Debate continues to rage about the ‘forgotten third’ and whether students should be ‘forced’ to re-sit English and maths GCSEs in Post-16 education.
For practitioners and leaders on the front line however, and with Post-16 GCSE grade 4 national averages dropping in comparison to last year, thoughts turn to combating similar challenges that were fought in 2018/19. These are all challenges that have been faced before: student apathy; contextualisation; funding and, perhaps the most problematic issue, student attendance.
Although the government does not collect data on attendance in the Post-16 sector, attendance in English and maths is a well-publicised issue, with many colleges around the country having tried a range of approaches with differing levels of success as, anecdotally, attendance sits at around 80%.
So, what can FE providers do to improve attendance in English and maths? Below are some approaches which have been most successful.
1. It’s good to talk
Recently, I was told about a college who identified their lowest attending students and delegated 3-5 of these students to every member of staff in the college (including the Principal and executive team). Following this delegation, each staff member contacts ‘their’ students each day to ensure they are prepared and ready to attend college. Although challenging to maintain consistency with this, it certainly impacted attendance and the college are looking to continue this strategy into 2019/20.
2. Text to success
A connection with post-16 students resitting GCSEs has also been evidenced to improve attendance in the form of text messages. The UK Behavioural Insights Team (BIT) worked to extend work previously done by Harvard Business School and others to research whether simple, motivational text messages can positively impact attendance and student attitudes. In their small-scale study, they found that by sending texts such as ‘Keep up the hard work and keep improving’ or ‘well done, you've reached the mid-term break!’ increased attendance by as much as 7.3% and achievement by as much as 8.7%. Again, consistency could be an issue, but with many colleges already using systems which can automate texts, this can be an enormously efficient means of developing attendance.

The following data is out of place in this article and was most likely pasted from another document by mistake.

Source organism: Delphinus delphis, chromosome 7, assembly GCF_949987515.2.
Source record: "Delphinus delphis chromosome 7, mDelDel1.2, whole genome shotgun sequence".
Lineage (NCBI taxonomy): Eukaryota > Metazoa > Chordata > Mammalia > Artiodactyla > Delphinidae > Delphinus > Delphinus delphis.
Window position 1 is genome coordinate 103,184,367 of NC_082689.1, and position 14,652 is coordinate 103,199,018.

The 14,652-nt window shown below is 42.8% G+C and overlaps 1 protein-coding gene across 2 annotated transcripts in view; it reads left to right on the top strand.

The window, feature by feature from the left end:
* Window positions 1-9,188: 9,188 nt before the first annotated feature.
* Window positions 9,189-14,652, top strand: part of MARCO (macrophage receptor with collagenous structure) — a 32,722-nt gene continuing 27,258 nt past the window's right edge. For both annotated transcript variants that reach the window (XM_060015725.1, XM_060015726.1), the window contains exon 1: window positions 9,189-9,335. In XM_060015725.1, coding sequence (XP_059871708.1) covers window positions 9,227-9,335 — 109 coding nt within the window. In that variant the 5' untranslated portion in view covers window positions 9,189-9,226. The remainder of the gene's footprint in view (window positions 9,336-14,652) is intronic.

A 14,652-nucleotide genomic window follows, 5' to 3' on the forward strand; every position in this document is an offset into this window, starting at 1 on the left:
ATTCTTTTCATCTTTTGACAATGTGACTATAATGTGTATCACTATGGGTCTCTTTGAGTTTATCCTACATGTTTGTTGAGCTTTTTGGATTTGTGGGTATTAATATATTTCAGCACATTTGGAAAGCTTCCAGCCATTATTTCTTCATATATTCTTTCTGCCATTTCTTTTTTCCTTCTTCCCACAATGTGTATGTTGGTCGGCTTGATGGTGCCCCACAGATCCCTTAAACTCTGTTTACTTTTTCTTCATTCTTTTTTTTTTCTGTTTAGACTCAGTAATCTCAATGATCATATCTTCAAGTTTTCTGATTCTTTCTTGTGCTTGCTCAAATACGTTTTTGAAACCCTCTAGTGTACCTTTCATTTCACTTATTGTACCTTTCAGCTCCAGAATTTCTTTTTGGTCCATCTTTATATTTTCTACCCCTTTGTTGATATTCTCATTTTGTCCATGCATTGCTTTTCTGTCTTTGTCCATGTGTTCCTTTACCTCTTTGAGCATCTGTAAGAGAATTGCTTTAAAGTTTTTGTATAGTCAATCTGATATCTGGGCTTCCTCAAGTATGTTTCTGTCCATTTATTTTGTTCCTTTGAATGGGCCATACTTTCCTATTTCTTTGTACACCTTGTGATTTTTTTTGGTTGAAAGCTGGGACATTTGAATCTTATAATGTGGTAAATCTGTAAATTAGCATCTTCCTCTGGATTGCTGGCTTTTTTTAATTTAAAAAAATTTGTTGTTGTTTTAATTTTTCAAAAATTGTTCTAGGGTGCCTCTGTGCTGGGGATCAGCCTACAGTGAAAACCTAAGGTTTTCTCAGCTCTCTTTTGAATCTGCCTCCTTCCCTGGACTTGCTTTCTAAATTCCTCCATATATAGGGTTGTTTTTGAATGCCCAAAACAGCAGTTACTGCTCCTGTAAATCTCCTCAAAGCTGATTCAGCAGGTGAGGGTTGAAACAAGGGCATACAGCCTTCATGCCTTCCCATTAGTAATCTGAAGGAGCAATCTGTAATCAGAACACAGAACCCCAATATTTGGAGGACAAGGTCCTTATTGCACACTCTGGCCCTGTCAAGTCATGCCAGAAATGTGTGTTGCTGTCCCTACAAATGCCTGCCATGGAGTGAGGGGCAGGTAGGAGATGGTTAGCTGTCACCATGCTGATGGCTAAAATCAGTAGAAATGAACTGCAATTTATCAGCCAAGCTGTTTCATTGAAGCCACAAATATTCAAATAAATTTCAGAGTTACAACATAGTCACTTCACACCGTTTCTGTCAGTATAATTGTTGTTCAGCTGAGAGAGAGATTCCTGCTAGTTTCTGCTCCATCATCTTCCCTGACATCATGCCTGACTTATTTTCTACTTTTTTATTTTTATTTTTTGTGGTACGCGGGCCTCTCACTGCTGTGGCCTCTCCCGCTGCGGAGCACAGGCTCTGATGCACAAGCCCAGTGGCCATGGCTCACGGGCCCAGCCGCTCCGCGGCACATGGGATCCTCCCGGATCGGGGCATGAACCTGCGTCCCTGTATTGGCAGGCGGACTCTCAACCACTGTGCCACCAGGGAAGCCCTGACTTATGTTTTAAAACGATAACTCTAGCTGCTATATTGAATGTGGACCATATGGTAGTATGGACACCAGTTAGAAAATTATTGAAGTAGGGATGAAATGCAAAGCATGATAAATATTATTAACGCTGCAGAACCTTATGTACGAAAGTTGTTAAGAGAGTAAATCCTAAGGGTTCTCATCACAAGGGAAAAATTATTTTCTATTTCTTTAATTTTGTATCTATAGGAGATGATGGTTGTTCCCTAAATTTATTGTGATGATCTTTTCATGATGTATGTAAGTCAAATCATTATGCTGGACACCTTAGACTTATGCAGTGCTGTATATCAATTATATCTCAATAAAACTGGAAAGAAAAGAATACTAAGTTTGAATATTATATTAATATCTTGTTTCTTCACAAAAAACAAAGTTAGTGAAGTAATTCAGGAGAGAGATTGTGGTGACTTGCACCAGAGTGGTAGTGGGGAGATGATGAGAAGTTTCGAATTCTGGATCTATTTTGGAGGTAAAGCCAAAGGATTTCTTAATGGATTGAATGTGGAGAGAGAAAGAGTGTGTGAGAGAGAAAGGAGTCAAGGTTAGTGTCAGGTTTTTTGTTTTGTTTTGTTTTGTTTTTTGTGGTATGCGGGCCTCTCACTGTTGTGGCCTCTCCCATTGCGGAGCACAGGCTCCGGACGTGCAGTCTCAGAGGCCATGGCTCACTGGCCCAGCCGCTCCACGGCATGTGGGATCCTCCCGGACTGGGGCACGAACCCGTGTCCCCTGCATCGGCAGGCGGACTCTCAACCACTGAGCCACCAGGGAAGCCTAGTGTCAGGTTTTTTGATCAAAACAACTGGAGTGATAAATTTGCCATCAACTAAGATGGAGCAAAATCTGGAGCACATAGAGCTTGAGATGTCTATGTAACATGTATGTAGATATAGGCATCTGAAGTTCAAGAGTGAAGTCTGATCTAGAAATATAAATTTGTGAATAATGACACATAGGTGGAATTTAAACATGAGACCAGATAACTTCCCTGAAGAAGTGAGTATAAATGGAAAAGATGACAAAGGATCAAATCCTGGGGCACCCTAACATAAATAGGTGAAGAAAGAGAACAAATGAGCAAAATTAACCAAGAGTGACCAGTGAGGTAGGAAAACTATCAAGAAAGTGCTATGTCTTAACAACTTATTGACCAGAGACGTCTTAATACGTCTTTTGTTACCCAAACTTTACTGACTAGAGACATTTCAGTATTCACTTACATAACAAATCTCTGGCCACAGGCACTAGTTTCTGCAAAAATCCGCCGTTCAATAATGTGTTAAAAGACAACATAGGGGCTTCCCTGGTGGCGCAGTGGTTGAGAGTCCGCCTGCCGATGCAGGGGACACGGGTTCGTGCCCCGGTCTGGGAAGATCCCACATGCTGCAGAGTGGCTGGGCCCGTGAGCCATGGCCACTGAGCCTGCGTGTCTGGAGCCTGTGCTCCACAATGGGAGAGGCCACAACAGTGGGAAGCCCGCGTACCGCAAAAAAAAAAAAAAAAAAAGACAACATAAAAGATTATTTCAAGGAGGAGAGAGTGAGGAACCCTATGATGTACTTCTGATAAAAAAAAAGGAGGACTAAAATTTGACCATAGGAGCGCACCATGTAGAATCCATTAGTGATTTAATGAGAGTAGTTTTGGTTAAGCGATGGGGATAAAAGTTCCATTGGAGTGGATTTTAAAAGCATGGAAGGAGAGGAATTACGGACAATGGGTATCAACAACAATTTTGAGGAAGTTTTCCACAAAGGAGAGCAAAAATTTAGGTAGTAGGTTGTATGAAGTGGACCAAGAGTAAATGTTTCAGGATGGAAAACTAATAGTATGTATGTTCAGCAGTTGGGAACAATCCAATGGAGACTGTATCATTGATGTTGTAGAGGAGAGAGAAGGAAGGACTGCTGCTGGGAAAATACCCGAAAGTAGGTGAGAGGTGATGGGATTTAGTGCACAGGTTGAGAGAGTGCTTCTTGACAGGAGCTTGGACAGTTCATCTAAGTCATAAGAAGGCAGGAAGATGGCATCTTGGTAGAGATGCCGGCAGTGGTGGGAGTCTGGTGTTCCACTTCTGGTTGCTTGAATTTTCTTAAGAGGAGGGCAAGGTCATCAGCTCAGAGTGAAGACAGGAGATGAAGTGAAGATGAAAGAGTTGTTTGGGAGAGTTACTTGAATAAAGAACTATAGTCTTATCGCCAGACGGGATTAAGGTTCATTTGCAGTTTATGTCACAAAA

3. Get by with a little help from your friends
As an extension of this text programme, researchers also paired students up and ensured that they were ready for their next E&M session. This may seem like an educational utopia to some but making the right partnerships in lessons (with or without texts) can make an enormous difference. Setting project-based work in class and putting students in pairs or groups can make it enormously difficult to miss sessions as it is a friend or vocational ally that is being let down, as opposed to just a teacher/lecturer/practitioner. This may not make a huge difference, but it will make some difference and this is surely a step in the right direction.
4. Tutor links
Although developing strong links with vocational practitioners is hardly reinventing the wheel, there is not always the consistency we would like (going both ways) when looking to improve attendance. Simple strategies like having vocational staff check registers 5-10 minutes into lessons and chasing up regular offenders via phone can work wonders when students realise they will be flagged for missing English and maths sessions. Something as simple as ensuring wrap-around timetabling (a vocational session, followed by English or maths, followed by a vocational session) and asking vocational staff to escort students to E&M sessions. This may seem a touch Draconian, but students soon realise that they will struggle to skip E&M sessions and attendances will start to climb.
5. Stick and carrot
Sanctions for non-attendees are well known, but what about rewards? How often do we take the time to celebrate the young people who are achieving 98, 99 or 100% attendance? The answer is generally ‘not often enough’. As hard as it can be to do this whilst looking at average attendances sometimes in the low 70s, it is vital that we reward high attending students not just to encourage others, but to celebrate their achievement and because it is the right thing to do. The reward doesn’t have to be anything lavish or expensive – a simple letter/text/phone call home will suffice or something as small as a chocolate bar or piece of stationary.
There is no silver bullet for the attendance issues in the Post-16 sector, but the right mixture of the above with the tried and tested methods currently being used should start to build better relationships with students, and this is ultimately what will see attendance increase.
About the author
Jonny Kay is Head of English and maths at Tyne Coast College. He has previously worked as an English teacher and Head of Department in KS3/4 and tweets @jonnykayteacher. He also regularly blogs at www.thereflectiveteacher.co.uk.